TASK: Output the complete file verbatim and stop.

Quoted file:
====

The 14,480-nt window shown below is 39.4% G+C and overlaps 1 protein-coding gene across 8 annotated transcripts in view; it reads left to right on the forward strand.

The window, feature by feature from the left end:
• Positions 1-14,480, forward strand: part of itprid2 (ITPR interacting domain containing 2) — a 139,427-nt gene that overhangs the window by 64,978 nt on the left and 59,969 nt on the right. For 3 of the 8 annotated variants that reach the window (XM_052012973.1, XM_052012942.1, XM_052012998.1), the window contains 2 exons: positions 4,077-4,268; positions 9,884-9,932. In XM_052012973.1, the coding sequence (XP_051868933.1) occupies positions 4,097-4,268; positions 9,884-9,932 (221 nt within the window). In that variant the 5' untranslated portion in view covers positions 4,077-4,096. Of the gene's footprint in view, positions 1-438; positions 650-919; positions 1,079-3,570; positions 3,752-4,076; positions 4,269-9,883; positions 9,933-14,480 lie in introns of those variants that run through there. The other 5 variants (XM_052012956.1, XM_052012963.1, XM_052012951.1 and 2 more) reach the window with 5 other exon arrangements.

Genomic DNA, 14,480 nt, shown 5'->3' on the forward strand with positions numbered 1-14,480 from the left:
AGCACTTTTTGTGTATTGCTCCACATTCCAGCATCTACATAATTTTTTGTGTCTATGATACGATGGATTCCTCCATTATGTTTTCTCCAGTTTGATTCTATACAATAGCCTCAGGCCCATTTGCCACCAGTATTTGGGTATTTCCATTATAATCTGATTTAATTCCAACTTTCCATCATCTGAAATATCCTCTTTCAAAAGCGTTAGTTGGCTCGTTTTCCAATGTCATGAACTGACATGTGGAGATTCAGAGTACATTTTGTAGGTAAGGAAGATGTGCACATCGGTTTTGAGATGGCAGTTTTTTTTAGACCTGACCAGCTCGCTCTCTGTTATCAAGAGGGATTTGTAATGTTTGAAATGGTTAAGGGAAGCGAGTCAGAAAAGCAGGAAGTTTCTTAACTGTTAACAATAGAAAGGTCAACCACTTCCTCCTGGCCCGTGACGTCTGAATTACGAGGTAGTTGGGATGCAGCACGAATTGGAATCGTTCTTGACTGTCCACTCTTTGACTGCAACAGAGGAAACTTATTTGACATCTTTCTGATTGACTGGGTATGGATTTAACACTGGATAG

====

The 14,480-nt window shown below is 39.4% G+C and overlaps 1 protein-coding gene across 8 annotated transcripts in view; it reads left to right on the forward strand.

The window, feature by feature from the left end:
• Positions 1-14,480, forward strand: part of itprid2 (ITPR interacting domain containing 2) — a 139,427-nt gene that overhangs the window by 64,978 nt on the left and 59,969 nt on the right. For 3 of the 8 annotated variants that reach the window (XM_052012973.1, XM_052012942.1, XM_052012998.1), the window contains 2 exons: positions 4,077-4,268; positions 9,884-9,932. In XM_052012973.1, the coding sequence (XP_051868933.1) occupies positions 4,097-4,268; positions 9,884-9,932 (221 nt within the window). In that variant the 5' untranslated portion in view covers positions 4,077-4,096. Of the gene's footprint in view, positions 1-438; positions 650-919; positions 1,079-3,570; positions 3,752-4,076; positions 4,269-9,883; positions 9,933-14,480 lie in introns of those variants that run through there. The other 5 variants (XM_052012956.1, XM_052012963.1, XM_052012951.1 and 2 more) reach the window with 5 other exon arrangements.

Genomic DNA, 14,480 nt, shown 5'->3' on the forward strand with positions numbered 1-14,480 from the left:
AGCACTTTTTGTGTATTGCTCCACATTCCAGCATCTACATAATTTTTTGTGTCTATGATACGATGGATTCCTCCATTATGTTTTCTCCAGTTTGATTCTATACAATAGCCTCAGGCCCATTTGCCACCAGTATTTGGGTATTTCCATTATAATCTGATTTAATTCCAACTTTCCATCATCTGAAATATCCTCTTTCAAAAGCGTTAGTTGGCTCGTTTTCCAATGTCATGAACTGACATGTGGAGATTCAGAGTACATTTTGTAGGTAAGGAAGATGTGCACATCGGTTTTGAGATGGCAGTTTTTTTTAGACCTGACCAGCTCGCTCTCTGTTATCAAGAGGGATTTGTAATGTTTGAAATGGTTAAGGGAAGCGAGTCAGAAAAGCAGGAAGTTTCTTAACTGTTAACAATAGAAAGGTCAACCACTTCCTCCTGGCCCGTGACGTCTGAATTACGAGGTAGTTGGGATGCAGCACGAATTGGAATCGTTCTTGACTGTCCACTCTTTGACTGCAACAGAGGAAACTTATTTGACATCTTTCTGATTGACTGGGTATGGATTTAACACTGGATAG